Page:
While the Westside is open for business (Kaanapali and Napili, etcetera), vacationers should be aware of the continued efforts to house displaced residents, as many are still being sheltered in hotels by FEMA. Central, Upcountry, South and East Maui are still vibrant areas to stay and explore with diverse agriculture, activities, dining options and cultural connections. Those who can’t come visit can always support Maui businesses through online purchases and gift cards, and they can continue to donate toward community recovery with any number of charity organizations. 

Koko Head Cafe

Is there still a need for help in Maui’s restaurant industry? If so, how can people get involved?

So much, yes. Advocacy for affordable housing is top of the list in practical actions, but it’s an ongoing fight in learning how to navigate local government politics and policies that impact small businesses. Results and change are slow when dealing with bureaucracy and red tape. Most small businesses in Maui were left to foot the bill for their food relief efforts in the weeks following the fires. The Small Business Administration has not been forthcoming with loans and extensions after the third state mandated shut down of Maui County in four years. There are no grants this time around and the Fed is not coming to the rescue of the small businesses who are still trying to recover from the economic and labor impacts of the pandemic. It’s not a pretty picture, but I’m continuing to communicate with local officials to at least maintain the relationship and my ability to advocate on behalf of those who are busy trying to keep their businesses afloat.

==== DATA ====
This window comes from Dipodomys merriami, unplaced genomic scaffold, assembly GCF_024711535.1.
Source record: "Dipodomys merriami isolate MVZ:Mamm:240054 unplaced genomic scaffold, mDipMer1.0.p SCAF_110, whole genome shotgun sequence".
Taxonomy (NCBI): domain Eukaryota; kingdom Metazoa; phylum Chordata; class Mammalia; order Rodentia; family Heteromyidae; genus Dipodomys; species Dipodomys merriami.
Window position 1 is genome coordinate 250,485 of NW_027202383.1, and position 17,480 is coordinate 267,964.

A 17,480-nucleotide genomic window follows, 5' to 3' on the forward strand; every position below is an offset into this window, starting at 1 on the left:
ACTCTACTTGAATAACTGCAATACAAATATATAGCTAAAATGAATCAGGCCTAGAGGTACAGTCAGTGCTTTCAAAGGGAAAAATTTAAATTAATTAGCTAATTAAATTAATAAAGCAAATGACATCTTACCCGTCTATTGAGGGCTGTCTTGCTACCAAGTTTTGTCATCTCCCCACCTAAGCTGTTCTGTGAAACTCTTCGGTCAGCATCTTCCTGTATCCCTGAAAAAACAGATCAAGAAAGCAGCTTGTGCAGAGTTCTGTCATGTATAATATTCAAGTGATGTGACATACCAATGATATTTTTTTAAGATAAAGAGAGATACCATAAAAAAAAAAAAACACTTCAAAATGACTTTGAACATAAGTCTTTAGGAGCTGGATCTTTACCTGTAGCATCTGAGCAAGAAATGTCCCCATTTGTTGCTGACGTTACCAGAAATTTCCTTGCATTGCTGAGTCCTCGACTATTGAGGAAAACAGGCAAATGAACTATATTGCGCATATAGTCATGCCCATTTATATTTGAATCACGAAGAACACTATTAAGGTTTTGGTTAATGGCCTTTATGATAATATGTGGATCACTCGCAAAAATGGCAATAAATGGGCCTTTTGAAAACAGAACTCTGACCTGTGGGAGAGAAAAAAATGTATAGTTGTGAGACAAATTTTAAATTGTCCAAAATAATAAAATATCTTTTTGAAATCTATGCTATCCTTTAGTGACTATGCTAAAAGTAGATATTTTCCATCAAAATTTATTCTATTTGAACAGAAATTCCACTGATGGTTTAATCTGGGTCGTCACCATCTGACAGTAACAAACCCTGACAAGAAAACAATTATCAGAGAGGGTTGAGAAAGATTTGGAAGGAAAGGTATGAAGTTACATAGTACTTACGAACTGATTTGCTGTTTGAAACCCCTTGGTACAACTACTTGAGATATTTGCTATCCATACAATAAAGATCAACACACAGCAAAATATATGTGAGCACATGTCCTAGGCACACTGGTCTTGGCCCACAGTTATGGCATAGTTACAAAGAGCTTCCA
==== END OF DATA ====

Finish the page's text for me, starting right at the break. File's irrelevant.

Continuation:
What can the public do?